Diversity a Major Point in Ag Census Data

More farms were found but they tended to be smaller and more diverse.

Published on: Feb 5, 2009

USDA has released numbers from the 2007 Census of Agriculture. Since 2002 when the last Census of Agriculture was taken, the number of farms has increased by 4% and during those five years operations have become more diverse according to National Agricultural Statistics Service Deputy Administrator Carol House. The census counted 2,204,792 farms in the U.S., which is a net increase of 75,810 farms since 2002.

"Nearly 300,000 new farms began operation since the last census," House said. "And if you look at those new farms compared to all farms nationwide, these new farms tend to be more diverse in their production, fewer acres, lower sales and younger operators. They also work more off farm than do the typical farmer."

House says that NASS did an outreach effort emphasizing on counting farm and ranch operators who were typically from underrepresented populations; the small, minority and limited resource operators that the department has had trouble counting in previous censuses and the numbers reflect that.

"The 2007 Census of Agriculture counted nearly 30% more female farm operators," House said. "The count of Hispanic operators grew by 10% and the counts of American Indians, Asians, and black farm operators increased as well."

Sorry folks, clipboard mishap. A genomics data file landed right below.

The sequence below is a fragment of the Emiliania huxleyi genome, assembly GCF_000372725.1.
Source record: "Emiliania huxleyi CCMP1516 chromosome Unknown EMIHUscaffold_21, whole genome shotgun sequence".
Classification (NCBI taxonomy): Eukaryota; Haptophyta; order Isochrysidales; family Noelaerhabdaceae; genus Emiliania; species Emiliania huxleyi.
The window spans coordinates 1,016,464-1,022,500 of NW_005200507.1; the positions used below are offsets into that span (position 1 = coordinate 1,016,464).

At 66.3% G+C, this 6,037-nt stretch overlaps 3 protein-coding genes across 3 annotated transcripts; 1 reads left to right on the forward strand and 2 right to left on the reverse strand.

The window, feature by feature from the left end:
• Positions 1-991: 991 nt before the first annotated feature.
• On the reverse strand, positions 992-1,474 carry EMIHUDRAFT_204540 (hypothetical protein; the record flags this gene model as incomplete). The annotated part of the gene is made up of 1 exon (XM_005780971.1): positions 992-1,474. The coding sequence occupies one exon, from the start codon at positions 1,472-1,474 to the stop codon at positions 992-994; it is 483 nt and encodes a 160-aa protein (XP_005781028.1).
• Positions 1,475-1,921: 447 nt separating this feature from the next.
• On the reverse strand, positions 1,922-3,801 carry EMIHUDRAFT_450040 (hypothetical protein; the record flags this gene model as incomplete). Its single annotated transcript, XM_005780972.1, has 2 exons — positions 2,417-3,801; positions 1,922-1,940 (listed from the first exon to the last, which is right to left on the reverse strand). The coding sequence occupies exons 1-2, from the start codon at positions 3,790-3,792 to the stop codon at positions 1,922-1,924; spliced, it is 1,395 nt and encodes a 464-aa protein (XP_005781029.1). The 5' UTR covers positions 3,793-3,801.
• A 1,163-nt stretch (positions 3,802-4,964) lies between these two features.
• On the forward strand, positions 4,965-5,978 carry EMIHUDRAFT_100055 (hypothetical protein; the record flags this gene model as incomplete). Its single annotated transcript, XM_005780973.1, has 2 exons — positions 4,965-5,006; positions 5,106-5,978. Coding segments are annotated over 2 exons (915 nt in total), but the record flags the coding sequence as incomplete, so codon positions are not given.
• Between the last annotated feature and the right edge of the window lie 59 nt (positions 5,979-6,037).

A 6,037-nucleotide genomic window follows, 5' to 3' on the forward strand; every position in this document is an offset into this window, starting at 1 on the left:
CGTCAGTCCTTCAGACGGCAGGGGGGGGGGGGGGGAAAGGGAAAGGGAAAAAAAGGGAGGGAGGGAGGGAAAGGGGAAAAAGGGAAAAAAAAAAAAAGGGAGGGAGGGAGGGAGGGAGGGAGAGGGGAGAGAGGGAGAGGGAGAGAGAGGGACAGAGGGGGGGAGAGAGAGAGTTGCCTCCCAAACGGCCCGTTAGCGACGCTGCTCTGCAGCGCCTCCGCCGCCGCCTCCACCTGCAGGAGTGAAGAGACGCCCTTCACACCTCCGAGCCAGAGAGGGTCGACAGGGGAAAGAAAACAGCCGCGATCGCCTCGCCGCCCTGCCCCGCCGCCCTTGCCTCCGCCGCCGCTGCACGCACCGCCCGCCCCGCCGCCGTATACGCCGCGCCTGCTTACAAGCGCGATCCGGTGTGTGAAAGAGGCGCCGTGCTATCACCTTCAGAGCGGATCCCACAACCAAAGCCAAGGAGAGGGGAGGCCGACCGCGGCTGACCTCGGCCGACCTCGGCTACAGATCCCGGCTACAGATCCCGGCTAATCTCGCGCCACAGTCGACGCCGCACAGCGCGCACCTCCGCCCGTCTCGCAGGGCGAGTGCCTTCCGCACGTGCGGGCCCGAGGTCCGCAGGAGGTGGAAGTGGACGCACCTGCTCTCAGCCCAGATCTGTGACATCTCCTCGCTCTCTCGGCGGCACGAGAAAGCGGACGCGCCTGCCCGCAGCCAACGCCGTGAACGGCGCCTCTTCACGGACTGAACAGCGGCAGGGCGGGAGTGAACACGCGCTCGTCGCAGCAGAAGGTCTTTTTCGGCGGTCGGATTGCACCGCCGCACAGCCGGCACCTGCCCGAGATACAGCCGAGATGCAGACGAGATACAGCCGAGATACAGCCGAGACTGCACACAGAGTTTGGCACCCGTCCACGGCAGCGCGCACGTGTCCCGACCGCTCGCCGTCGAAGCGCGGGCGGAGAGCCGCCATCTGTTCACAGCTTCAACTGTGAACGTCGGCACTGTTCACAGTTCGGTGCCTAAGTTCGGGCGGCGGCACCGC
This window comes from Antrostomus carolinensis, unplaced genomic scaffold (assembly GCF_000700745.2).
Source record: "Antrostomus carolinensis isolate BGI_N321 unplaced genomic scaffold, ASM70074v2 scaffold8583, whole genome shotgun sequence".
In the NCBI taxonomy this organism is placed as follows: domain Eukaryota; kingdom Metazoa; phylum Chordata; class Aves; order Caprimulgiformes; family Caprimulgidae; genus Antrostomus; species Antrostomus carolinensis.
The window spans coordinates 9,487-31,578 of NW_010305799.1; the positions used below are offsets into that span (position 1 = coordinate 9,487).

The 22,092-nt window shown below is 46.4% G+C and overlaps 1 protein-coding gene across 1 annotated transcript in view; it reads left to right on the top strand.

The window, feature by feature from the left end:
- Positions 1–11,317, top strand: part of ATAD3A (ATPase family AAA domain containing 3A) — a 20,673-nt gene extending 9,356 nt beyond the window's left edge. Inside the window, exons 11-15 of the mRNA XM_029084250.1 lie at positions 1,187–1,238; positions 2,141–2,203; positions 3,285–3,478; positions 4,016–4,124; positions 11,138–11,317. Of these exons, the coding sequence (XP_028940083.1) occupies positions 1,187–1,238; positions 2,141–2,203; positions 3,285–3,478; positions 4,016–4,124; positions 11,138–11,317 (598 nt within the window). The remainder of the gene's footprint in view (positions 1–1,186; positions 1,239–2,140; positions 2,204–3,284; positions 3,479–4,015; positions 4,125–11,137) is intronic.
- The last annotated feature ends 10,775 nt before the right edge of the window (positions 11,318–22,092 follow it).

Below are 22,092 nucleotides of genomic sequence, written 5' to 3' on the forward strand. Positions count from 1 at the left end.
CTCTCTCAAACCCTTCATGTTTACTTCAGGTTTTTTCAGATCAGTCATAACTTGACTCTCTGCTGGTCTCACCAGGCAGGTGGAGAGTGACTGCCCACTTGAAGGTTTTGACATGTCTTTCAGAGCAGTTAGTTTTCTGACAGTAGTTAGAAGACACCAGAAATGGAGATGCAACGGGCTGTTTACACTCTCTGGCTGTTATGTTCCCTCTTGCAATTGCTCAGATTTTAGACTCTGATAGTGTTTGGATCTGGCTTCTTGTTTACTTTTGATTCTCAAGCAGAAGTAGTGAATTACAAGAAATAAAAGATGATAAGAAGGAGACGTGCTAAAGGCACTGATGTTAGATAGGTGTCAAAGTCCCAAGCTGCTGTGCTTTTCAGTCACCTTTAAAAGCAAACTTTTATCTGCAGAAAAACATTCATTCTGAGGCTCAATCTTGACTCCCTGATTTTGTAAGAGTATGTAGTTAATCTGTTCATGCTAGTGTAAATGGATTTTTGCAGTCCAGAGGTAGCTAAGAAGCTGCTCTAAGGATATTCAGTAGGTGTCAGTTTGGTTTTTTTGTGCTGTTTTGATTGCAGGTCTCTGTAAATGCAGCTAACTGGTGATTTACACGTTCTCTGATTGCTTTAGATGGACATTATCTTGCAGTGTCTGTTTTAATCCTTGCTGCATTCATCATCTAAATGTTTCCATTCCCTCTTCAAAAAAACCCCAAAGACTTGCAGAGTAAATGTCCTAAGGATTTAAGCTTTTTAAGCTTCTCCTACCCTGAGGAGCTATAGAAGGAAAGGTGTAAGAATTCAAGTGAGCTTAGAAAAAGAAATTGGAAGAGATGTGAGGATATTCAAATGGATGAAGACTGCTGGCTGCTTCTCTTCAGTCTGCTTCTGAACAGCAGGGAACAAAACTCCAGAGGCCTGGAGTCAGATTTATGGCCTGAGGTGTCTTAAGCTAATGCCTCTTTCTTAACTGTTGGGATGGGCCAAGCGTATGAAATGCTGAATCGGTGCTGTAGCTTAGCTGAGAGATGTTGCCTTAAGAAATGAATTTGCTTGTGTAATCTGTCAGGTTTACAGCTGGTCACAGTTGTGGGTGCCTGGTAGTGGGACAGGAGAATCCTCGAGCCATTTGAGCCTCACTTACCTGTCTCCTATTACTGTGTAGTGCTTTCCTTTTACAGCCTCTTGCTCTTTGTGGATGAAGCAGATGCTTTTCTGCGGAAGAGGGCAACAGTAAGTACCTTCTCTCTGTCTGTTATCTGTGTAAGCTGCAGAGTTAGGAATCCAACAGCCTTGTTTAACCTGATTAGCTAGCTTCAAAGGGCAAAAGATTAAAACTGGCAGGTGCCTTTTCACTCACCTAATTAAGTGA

According to NASS Statistics Division Director Joe Prusacki the census show a continuation in the trend toward more small and very large farms.

"We see these middle sized operations going away, or dropping out or less of them," Prusacki said. "Between 2002 and 2007 the number of farms with sales less than $25,000; the number of farms with sales more than half a million grew during that same period."

More than 36% of all farms can be classified as residential or lifestyle farms with operators who have a primary occupation other than farming. Another 21% are retirement farms, where the farmer indicates they are retired.

The Census delved into many other issues and trends, but one that Prusacki highlighted was the number of farms that have Internet access. The census found that 57% of farms have some type of Internet access, which is an increase of 7% since 2002. For the first time the census tracked high-speed access and of those with Internet access, 58% have high-speed Internet connections.

"Other firsts for the 2007 census included questions on on-farm energy generation," Prusacki said. "Meaning windmills, methane gas digesters, and solar cells on the farm. We collected information on community supported agriculture arrangements and additionally a little information on historic barns this time."

House says that the turnaround of assembling the information for this census was much faster than in years past. For the 2002 Census, economic data wasn't available until June, and House is pleased with the efforts NASS has made to make the entire census available in February.

"You know convincing farmers and ranchers to report on the census was really the hard part," House said. "I think now we have a lot of fun ahead; we've got a tremendous wealth of data to share and endless stories to tell about diverse people and operations that provide food, fuel, feed and fiber to the world."

For more on the Ag Census, go to: http://www.agcensus.usda.gov/Publications/2007/index.asp.